On Monday, we will honor veterans. We will toast a soldier, sailor, airman, marine or coast guardsman. We will shake hands with those marching in parades. We will talk with family members about their service and thank them for their sacrifices.
On Monday night, tens of thousands of the veterans we lauded will lay their heads down on a friend’s couch, a shelter cot or, in the worst cases, on the sidewalk.
I’m looking forward to spending the day with my fellow veterans and spreading the word about how as The American Legion celebrates its centennial in 2019, we still are serving all veterans, regardless of their age, race and gender. But I fear that we as veterans and as Americans too often forget about the most vulnerable among us and do not provide them the same level of service that they provided all of us.
The federal government estimated in January that more than 37,800 veterans were homeless on any a single night. The U.S. Department of Housing and Urban Development estimated in 2017 that more than 1,200 New York veterans were homeless.
One veteran living on the street is one too many. Nearly 40,000 across the country they served is an unacceptable crisis.
Crises do not always develop suddenly. We can do more to help veterans so that they don’t become homeless.
Researchers published in the American Journal of Public Health in 2013 found that post-traumatic stress — which federal Veterans Affairs data show 11 to 20 percent of Iraq and Afghanistan veterans experience — was a significant risk factor for homelessness. Similar percentages of veterans from other eras experience PTS. According to the National Coalition of Homeless Veterans, Vietnam era veterans, about 30 percent of whom have dealt with PTS in their lifetime, make up more than half of the homeless veterans population.
Beyond PTS, mental illnesses, substance abuse problems and other issues that increase risk of homelessness have exacerbated the homelessness issue.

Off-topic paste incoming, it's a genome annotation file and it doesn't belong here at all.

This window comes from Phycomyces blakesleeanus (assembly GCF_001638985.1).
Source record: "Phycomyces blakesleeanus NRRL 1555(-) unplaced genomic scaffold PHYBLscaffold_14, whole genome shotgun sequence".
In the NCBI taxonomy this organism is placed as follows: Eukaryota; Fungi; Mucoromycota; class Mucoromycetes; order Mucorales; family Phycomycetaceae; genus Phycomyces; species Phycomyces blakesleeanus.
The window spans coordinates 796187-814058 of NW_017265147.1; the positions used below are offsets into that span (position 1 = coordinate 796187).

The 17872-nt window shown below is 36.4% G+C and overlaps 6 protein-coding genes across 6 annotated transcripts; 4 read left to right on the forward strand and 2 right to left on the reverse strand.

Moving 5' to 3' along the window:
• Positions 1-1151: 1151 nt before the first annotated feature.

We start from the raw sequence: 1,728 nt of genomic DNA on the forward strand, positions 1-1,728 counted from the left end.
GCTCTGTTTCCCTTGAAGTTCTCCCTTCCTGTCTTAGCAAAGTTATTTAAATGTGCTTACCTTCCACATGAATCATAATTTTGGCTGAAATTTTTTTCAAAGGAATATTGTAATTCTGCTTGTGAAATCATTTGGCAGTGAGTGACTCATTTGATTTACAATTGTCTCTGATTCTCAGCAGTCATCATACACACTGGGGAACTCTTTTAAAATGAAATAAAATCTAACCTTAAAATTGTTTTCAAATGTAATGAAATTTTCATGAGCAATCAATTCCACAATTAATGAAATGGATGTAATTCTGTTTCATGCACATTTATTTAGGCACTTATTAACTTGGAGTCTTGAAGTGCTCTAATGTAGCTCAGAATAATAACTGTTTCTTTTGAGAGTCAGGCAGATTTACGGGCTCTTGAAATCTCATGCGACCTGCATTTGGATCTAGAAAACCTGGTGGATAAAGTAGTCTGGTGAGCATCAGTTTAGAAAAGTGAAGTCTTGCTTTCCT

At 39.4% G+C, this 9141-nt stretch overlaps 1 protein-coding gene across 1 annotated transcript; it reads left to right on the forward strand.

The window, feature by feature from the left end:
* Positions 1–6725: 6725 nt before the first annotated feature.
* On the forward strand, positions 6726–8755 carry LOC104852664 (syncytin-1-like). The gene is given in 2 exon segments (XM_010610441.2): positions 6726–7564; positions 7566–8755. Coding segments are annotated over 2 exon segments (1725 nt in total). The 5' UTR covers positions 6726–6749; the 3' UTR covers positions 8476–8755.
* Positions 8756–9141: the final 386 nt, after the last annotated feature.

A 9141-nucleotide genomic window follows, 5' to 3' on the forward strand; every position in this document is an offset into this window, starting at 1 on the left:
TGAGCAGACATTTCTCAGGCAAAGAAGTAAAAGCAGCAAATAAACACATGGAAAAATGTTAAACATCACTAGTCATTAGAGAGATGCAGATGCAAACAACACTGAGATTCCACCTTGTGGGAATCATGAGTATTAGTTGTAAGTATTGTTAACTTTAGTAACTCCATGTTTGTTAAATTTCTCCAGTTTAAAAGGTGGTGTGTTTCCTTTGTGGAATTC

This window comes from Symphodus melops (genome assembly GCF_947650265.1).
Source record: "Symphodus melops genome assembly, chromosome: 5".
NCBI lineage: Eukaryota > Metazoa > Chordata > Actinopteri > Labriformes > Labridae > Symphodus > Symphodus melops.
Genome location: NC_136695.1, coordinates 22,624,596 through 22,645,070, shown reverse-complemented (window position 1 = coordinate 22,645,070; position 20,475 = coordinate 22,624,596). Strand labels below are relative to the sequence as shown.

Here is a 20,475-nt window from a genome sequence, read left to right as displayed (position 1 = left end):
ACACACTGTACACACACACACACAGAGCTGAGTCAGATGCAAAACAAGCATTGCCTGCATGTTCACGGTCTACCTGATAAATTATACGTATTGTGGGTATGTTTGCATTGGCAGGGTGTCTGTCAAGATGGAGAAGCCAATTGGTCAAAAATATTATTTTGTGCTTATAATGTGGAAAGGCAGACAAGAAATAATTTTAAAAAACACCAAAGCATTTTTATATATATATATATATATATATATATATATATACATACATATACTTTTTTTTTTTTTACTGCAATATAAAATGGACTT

That is why this Veterans Day, we need to take real action.
The American Legion in New York has lobbied the State Legislature to pass legislation requiring a state study of veterans homelessness, to be accompanied by recommendations on how to fix the issue. At the national level, The American Legion has advocated for proper investments in federal support services for veterans and their families to keep them from becoming homeless in the first place.
Yet it’s an understatement to say we need to do more not only in Washington and Albany, but in our communities across New York.
That is why I ask that all New Yorkers who know a veteran in need pick up the phone and simply remind that person, whether they are at risk of becoming homeless or are dealing with any of the aftereffects of war, that you are there for them.
And I ask that veterans in need reach out to their support network, if only to hear a friendly voice and know they are not alone. That network includes The American Legion, which for 100 years has offered assistance to all veterans.
This Veterans Day can be a turning point in the way we treat our homeless veterans who also face other issues. Join me in seizing this opportunity.
U.S. Navy veteran Gary Schacher is the commander of The American Legion Department of New York. He is the first Iraq War veteran to become New York State commander.